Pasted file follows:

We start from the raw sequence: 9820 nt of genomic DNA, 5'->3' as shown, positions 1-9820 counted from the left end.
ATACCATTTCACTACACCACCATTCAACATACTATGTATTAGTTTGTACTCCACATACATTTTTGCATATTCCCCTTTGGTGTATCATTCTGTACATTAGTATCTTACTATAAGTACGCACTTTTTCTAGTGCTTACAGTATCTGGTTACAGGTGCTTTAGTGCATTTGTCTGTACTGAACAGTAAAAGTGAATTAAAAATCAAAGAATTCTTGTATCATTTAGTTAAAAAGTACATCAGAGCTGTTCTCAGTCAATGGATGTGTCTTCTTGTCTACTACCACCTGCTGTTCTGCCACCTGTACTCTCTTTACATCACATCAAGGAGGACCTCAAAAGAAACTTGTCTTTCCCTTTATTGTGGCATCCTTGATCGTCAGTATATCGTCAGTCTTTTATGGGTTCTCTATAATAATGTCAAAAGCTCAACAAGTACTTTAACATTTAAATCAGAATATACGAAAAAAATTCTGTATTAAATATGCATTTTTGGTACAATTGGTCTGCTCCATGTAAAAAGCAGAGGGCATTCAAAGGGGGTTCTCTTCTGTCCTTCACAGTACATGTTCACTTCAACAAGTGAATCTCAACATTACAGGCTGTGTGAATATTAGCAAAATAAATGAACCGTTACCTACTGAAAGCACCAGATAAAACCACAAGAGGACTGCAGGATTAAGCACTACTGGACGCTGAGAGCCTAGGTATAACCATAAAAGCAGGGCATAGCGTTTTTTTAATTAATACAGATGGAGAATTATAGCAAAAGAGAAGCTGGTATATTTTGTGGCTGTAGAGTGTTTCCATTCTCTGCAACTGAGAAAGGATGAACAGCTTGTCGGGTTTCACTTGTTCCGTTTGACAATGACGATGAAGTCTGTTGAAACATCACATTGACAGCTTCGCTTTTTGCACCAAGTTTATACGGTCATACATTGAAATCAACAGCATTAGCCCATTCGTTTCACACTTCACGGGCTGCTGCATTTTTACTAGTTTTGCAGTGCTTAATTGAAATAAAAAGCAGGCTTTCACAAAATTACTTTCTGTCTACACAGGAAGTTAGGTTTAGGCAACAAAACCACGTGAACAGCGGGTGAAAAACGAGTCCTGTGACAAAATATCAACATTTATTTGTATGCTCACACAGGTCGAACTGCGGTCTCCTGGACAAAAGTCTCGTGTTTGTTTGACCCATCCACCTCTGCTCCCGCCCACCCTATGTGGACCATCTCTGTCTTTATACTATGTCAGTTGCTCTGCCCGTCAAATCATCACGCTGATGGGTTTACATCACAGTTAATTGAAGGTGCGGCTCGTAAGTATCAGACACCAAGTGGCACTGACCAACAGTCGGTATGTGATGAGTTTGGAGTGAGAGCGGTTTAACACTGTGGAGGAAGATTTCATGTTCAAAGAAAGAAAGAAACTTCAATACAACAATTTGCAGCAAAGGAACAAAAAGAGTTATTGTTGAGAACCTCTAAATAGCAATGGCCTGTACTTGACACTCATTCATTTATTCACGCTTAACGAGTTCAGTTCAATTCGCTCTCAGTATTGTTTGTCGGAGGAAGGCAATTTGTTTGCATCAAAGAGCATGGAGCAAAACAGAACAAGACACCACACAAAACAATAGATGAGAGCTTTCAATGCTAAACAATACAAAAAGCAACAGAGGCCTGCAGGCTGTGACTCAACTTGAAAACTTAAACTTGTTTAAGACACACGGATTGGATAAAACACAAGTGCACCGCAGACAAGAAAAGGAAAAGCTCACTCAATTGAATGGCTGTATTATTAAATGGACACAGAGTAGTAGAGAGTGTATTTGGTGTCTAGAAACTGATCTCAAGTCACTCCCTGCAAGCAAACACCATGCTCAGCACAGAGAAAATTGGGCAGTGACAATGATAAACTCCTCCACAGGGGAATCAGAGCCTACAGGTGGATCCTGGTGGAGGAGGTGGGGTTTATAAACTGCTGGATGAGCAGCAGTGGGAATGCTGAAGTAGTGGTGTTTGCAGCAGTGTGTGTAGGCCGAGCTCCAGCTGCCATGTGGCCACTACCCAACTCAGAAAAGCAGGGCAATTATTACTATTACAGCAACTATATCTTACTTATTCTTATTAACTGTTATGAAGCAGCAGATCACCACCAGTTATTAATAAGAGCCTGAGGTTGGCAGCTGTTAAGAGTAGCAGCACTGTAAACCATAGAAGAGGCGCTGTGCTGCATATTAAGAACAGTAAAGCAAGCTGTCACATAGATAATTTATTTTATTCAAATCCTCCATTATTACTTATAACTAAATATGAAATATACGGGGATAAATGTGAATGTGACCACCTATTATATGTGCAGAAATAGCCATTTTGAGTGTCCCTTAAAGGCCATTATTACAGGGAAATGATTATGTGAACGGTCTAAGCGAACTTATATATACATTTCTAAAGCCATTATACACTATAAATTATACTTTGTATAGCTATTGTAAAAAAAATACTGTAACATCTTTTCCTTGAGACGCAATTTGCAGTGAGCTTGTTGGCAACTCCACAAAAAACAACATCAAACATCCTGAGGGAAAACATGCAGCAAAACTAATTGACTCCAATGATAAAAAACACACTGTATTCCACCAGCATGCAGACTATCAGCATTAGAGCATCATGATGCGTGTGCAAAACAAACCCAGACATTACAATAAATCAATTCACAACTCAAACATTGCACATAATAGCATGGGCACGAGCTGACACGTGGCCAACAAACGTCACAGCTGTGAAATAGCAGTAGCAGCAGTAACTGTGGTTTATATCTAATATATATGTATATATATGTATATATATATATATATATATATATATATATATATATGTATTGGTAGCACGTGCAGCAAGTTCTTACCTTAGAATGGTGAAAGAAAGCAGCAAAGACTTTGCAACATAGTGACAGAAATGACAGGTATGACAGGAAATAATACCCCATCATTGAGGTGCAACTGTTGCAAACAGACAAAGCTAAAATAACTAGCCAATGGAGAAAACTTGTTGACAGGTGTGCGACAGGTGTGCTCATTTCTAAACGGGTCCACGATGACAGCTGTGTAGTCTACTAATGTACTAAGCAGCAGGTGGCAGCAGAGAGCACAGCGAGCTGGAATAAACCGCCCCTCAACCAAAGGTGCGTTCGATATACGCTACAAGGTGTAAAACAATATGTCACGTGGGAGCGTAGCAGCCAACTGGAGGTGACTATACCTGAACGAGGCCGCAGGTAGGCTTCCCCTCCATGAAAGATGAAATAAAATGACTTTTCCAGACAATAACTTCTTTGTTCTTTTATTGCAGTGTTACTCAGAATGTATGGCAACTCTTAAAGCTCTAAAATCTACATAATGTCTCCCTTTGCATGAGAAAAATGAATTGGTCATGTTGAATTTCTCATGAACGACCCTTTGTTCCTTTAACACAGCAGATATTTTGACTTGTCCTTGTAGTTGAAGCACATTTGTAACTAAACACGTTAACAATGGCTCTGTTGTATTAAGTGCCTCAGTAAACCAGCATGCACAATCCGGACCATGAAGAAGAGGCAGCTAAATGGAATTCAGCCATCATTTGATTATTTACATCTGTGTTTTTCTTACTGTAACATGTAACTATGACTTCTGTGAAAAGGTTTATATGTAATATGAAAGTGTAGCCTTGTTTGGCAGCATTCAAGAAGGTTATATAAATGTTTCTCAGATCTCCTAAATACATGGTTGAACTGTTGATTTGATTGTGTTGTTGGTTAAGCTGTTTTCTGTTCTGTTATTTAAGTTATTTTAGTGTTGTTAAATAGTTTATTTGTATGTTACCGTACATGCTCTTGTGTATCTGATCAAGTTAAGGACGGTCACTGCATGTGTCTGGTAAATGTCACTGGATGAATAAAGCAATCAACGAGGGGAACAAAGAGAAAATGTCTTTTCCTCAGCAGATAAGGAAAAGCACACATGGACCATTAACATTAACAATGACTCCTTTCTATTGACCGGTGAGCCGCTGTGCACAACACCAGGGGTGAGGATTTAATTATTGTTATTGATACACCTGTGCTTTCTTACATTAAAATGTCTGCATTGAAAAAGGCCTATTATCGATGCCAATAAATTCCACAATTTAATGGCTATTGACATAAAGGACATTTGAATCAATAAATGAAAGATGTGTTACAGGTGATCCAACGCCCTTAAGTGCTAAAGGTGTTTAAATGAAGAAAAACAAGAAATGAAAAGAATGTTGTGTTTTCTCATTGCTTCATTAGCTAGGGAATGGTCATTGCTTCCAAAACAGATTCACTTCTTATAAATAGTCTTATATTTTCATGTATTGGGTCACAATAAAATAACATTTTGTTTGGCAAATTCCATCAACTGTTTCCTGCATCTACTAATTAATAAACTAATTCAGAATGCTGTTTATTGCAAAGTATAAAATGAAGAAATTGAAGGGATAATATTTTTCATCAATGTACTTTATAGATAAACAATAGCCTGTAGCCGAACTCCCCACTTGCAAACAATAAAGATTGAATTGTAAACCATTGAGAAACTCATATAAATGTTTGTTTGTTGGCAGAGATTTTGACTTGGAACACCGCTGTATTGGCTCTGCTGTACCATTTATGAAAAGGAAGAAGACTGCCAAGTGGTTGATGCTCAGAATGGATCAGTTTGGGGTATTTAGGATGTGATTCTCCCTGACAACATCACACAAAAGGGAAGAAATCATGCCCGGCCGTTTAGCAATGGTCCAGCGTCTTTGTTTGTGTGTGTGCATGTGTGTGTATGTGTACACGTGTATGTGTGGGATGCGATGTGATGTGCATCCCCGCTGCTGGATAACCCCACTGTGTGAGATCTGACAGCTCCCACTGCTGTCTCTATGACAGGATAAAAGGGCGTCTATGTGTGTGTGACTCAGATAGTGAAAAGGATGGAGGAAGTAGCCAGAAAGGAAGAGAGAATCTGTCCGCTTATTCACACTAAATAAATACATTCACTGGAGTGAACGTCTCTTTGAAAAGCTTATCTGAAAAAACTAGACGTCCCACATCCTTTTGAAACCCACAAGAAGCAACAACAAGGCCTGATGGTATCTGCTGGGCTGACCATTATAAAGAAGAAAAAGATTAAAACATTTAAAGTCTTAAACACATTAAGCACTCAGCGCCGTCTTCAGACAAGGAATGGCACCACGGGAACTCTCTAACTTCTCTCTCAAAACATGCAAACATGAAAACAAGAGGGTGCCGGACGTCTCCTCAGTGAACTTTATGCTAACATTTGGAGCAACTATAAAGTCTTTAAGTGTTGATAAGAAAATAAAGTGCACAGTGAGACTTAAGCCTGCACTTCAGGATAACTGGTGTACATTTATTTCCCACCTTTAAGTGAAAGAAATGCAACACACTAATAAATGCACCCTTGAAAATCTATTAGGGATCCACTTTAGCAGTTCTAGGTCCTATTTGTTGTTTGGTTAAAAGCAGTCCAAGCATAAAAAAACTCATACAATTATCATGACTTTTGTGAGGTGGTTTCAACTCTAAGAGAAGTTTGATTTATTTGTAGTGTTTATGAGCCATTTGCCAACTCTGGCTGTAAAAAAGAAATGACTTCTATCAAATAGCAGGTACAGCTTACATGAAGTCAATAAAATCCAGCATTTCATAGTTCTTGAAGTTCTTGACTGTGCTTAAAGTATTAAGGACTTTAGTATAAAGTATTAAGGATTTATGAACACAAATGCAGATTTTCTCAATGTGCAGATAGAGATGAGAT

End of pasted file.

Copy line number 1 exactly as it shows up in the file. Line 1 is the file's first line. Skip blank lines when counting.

We start from the raw sequence: 9820 nt of genomic DNA, 5'->3' as shown, positions 1-9820 counted from the left end.